In a Metropolis Point of View article, our own Georgy Olivieri provided her insights on working with new interior designers. But rather than making assumptions and using previous experience, she and a colleague sat down with a group of designers whose experience ranged from one to five years of experience.
What they validated was not only the importance of guiding new designers to help them gain a deep understanding of client markets, client relationships, and proven design success, but also the importance of recognizing the technical skills and willing spirit of the new generation.
“Design is about people and creating environments for the complex creatures that we are,” says Georgy Olivieri. “There’s room for growth from both generations and mutual mentoring is key to everyone’s success.”
And while some design firms view mentorship programs as an incentive for potential employees, few actually offer formal mentoring. So, since joining Lamin-Art in 2012 to guide the sales team, Olivieri ensures each new employee has an opportunity to grow from a two-way mentorship program she refers to as reverse mentoring, which is a combination of traditional mentoring methods and something referred to as “up-mentoring.” In short, up-mentoring is when the more senior team member acts as the student or protégé to a younger team member.
“I always make a commitment to mentor my team members, coaching them with both positive and negative suggestions in the interest of their advancement to become the best professional possible,” Olivieri says.
Take two of Lamin-Art’s newest sales representatives, for example: Sarah Buncher and Nicole Ben. Both recent Interior Design graduates with an air of confidence and drive, Olivieri recognized their positive attitude, determination to succeed, and desire to learn and be mentored.
“At Lamin-Art, we firmly believe in the capabilities of our new hires, Nicole and Sarah. We are so confident, that we are entrusting the key specifier markets of New York City and Los Angeles to them. We are dedicated to supporting their aspirations and desire to succeed.”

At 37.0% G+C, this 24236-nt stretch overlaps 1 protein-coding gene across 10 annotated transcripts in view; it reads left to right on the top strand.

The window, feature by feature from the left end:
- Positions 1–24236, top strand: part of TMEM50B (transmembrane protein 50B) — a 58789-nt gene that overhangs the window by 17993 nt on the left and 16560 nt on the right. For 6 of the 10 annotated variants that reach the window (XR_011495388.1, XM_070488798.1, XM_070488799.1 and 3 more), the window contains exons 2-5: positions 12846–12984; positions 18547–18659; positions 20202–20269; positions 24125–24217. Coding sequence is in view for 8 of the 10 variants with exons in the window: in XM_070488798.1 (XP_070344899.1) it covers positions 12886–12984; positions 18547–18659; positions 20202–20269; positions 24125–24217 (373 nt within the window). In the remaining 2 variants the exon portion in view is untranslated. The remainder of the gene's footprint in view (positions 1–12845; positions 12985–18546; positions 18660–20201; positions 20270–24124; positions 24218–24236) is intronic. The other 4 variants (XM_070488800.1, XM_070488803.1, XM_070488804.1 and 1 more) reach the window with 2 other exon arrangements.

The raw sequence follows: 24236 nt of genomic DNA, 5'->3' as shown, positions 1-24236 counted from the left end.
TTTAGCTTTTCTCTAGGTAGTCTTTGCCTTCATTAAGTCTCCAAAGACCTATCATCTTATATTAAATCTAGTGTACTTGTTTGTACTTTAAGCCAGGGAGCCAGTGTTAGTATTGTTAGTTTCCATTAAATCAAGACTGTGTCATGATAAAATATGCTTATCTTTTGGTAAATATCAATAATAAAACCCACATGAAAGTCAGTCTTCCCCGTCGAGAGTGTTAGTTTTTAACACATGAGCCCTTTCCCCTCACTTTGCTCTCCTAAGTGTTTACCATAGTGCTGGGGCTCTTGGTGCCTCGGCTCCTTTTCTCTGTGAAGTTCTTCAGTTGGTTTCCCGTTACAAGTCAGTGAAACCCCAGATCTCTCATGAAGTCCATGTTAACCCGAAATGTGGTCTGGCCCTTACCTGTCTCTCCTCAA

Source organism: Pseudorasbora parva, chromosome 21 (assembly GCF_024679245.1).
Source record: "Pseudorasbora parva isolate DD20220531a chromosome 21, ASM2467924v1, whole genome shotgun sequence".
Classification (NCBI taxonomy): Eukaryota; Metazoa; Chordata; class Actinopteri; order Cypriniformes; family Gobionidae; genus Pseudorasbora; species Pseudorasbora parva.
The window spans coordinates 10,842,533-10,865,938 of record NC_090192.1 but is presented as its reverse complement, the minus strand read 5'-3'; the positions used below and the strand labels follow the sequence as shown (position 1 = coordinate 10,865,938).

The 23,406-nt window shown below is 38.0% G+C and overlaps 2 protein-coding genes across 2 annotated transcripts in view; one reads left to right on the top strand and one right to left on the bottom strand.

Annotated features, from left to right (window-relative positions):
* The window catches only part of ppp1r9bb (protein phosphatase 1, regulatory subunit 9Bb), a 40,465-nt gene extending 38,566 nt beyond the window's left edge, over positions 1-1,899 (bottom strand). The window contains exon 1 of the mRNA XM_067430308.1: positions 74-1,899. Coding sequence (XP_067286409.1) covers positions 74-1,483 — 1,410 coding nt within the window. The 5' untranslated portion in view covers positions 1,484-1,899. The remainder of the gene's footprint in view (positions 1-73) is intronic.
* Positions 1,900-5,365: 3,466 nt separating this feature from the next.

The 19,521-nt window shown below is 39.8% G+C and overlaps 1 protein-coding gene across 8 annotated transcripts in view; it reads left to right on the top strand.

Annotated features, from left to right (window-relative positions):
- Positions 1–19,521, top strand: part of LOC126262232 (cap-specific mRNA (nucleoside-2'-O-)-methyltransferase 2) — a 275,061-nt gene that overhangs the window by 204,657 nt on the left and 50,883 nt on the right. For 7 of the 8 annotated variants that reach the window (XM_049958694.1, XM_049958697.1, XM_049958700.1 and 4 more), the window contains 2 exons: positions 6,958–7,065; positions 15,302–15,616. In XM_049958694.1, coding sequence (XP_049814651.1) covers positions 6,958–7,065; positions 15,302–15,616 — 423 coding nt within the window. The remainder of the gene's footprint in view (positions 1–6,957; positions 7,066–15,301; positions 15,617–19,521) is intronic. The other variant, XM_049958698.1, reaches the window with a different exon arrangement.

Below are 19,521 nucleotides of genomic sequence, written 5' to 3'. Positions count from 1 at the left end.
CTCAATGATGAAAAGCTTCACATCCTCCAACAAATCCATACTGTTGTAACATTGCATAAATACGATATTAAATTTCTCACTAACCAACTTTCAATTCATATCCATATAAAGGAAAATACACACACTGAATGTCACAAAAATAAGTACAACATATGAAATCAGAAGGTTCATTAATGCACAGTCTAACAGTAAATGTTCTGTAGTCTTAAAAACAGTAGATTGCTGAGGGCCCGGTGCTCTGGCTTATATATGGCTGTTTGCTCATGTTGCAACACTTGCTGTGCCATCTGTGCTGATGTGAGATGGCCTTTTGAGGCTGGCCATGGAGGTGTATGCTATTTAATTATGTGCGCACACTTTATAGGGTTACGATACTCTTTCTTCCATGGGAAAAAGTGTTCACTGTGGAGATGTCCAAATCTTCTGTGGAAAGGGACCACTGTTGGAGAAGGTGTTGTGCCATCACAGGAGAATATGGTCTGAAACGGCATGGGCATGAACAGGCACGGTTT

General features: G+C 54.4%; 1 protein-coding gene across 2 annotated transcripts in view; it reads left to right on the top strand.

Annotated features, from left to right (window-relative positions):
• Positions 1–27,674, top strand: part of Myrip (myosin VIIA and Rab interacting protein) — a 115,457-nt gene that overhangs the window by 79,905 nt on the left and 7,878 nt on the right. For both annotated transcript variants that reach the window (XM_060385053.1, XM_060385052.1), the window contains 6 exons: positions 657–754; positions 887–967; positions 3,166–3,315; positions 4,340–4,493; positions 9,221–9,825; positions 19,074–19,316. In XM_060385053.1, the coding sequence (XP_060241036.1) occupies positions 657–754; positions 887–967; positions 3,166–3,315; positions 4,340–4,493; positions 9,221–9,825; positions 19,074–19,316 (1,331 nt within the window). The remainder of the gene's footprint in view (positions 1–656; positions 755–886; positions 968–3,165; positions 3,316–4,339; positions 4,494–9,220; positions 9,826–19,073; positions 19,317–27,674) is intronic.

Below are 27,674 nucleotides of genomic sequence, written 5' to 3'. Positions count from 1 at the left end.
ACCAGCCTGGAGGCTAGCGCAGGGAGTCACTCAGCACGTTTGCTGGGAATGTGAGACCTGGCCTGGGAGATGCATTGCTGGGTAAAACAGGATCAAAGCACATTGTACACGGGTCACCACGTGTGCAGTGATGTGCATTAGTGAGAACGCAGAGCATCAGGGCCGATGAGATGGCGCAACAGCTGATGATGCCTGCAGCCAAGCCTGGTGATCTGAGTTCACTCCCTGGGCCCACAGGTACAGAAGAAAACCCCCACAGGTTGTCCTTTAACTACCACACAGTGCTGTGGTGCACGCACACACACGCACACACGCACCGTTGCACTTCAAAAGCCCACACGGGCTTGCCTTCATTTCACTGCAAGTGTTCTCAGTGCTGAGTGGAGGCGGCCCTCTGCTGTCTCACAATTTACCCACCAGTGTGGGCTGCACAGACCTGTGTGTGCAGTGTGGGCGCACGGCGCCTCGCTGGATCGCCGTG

Olivieri has worked with Nicole and Sarah, as well as other young interior designers, as they move forward in this exciting and fresh approach to mentorship in the Interior Design profession, as well as related careers such as specifier sales. From traveling to each new member’s sales territory to shadow sales calls to working together to develop cutting-edge sales tools, Georgy has shared her wealth of knowledge, and has also learned some things along the way. In some cases, for example, academia is ahead of the profession in using the newest software programs.
“Sarah is a self-starter who is smart, intuitive and unafraid to try new things. I admire her spunk and high energy. She is eager to learn the ins and outs of the industry the right away so she can be the best professional possible,” Olivieri says. “Similarly, Nicole exudes intelligence and incredible determination. She grasps new concepts quickly, and readily implements state-of-the-art technology. It will be hard to keep up with Nicole, as I will soon find traveling with her in NYC.”
To Olivieri, combining up-mentoring with traditional mentoring programs, is an opportunity for each generation to better understanding the other. Moreover, she believes it will benefit clients, end-users, and the work being done every step of the way.
“In short, I am very happy to see the constitution of the next generation of Interior Designers,” Olivieri says.